Article Details

Research Database: Article Details

Citation:  Bishop, M., Frain, M., Rumrill, P., & Rymond, C. (2009). The relationship of self-management and disease-modifying therapy use to employment status among adults with multiple sclerosis. Journal of Vocational Rehabilitation, 31 (2), 119-128.
Title:  The relationship of self-management and disease-modifying therapy use to employment status among adults with multiple sclerosis
Authors:  Bishop, M., Frain, M., Rumrill, P., & Rymond, C.
Year:  2009
Journal/Publication:  Journal of Vocational Rehabilitation
Publisher:  IOS Press
DOI:  https://doi.org/10.3233/JVR-2009-480
Full text:  https://content.iospress.com/articles/journal-of-vocational-rehabil...   
Peer-reviewed?  Yes
NIDILRR-funded?  No
Research design:  Survey research

Structured abstract:

Background:  Many barriers to employment have been extensively studied among individuals with multiple sclerosis (MS). Demographic and disease related variables have been found to impact employment status but self-management and adherence to disease modifying therapy have not been extensively studied.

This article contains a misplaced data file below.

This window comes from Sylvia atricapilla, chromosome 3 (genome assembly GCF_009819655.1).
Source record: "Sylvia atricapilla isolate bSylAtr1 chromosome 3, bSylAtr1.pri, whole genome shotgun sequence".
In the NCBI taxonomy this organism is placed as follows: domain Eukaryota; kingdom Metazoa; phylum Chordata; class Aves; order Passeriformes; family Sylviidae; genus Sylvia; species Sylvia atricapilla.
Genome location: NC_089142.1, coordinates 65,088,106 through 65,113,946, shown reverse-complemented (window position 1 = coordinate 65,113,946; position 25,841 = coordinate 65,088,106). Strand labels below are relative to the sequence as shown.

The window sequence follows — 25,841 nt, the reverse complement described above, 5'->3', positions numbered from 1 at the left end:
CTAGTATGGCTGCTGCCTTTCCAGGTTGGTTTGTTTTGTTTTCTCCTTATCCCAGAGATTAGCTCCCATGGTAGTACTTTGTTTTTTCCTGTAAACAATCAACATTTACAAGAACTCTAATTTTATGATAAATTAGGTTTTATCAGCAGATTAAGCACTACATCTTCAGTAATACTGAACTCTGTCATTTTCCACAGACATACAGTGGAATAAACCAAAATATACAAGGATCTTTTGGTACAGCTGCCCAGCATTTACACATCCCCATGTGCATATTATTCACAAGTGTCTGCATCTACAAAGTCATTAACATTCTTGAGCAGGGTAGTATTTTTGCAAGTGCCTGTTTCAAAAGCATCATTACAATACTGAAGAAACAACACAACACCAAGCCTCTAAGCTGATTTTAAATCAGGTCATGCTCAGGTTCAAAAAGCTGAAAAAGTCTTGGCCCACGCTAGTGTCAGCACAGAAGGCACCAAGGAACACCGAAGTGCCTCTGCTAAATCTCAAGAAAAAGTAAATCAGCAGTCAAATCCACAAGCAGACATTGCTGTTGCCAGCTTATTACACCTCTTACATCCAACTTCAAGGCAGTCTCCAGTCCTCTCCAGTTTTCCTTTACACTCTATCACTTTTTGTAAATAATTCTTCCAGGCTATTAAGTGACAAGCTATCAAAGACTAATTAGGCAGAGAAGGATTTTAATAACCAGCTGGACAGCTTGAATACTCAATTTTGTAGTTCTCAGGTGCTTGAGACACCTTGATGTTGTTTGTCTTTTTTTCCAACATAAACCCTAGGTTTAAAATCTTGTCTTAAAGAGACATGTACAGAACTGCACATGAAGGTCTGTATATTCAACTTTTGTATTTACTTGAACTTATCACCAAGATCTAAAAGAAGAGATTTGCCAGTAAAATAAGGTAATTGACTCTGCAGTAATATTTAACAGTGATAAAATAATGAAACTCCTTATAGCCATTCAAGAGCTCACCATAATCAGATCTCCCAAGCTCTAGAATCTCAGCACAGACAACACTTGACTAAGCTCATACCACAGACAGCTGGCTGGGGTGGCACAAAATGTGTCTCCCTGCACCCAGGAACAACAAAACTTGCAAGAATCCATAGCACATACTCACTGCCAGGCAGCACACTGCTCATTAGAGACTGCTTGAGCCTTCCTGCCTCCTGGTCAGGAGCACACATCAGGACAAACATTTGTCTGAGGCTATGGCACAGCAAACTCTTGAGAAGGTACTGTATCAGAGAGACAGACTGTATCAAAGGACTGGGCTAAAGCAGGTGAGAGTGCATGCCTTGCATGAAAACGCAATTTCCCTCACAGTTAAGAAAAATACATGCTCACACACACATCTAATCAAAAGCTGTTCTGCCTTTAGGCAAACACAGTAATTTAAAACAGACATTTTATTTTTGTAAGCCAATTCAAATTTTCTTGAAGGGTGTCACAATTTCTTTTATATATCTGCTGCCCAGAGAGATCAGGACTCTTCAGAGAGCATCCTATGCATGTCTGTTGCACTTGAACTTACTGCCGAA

Purpose:  The purpose of this study was to examine the relationship between self-management and the use of disease modifying therapy and employment status.
Study sample:  The sample consisted of 175 adults with MS. Most of the sample was female and Caucasian. About 41% of the sample was working full time and over 98% of the participants completed high school.
Control or comparison condition:  Employment outcome was the comparison condition.
Data collection and analysis:  Data was collected through surveys which contained demographic information, MS information, and questions about treatment and self-management. Bivariate and multivariate analyses were used to evaluate the target relationships.
Findings:  Higher age, more years with MS, and higher self-management scores were positively related to employment.
Conclusions:  These results suggest use of disease modifying therapy and self-management are significant factors in determining employment status.

Disabilities served:  Multiple sclerosis
Outcomes:  Employment acquisition